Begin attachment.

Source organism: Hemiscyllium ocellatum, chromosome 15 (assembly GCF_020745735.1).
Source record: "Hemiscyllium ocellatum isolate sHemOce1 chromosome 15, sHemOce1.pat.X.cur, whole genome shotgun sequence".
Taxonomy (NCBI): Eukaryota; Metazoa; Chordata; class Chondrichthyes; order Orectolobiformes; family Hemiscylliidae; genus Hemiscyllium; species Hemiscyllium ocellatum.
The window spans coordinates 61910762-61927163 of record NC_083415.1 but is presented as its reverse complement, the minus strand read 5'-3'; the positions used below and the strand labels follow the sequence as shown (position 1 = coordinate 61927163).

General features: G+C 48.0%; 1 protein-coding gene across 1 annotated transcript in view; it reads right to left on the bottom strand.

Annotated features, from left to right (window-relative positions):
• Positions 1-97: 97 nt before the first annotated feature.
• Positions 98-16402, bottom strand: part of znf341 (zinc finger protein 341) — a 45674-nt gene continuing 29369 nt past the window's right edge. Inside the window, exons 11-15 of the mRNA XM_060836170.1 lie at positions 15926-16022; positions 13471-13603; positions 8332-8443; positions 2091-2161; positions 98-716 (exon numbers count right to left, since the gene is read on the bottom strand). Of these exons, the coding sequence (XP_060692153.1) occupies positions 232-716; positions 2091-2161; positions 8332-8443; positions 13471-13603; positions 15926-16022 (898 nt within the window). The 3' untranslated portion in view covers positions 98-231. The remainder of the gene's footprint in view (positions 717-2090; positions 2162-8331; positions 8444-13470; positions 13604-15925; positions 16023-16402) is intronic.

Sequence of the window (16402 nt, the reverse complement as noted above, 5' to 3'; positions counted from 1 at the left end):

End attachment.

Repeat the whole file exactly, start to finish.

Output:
Source organism: Hemiscyllium ocellatum, chromosome 15 (assembly GCF_020745735.1).
Source record: "Hemiscyllium ocellatum isolate sHemOce1 chromosome 15, sHemOce1.pat.X.cur, whole genome shotgun sequence".
Taxonomy (NCBI): Eukaryota; Metazoa; Chordata; class Chondrichthyes; order Orectolobiformes; family Hemiscylliidae; genus Hemiscyllium; species Hemiscyllium ocellatum.
The window spans coordinates 61910762-61927163 of record NC_083415.1 but is presented as its reverse complement, the minus strand read 5'-3'; the positions used below and the strand labels follow the sequence as shown (position 1 = coordinate 61927163).

General features: G+C 48.0%; 1 protein-coding gene across 1 annotated transcript in view; it reads right to left on the bottom strand.

Annotated features, from left to right (window-relative positions):
• Positions 1-97: 97 nt before the first annotated feature.
• Positions 98-16402, bottom strand: part of znf341 (zinc finger protein 341) — a 45674-nt gene continuing 29369 nt past the window's right edge. Inside the window, exons 11-15 of the mRNA XM_060836170.1 lie at positions 15926-16022; positions 13471-13603; positions 8332-8443; positions 2091-2161; positions 98-716 (exon numbers count right to left, since the gene is read on the bottom strand). Of these exons, the coding sequence (XP_060692153.1) occupies positions 232-716; positions 2091-2161; positions 8332-8443; positions 13471-13603; positions 15926-16022 (898 nt within the window). The 3' untranslated portion in view covers positions 98-231. The remainder of the gene's footprint in view (positions 717-2090; positions 2162-8331; positions 8444-13470; positions 13604-15925; positions 16023-16402) is intronic.

Sequence of the window (16402 nt, the reverse complement as noted above, 5' to 3'; positions counted from 1 at the left end):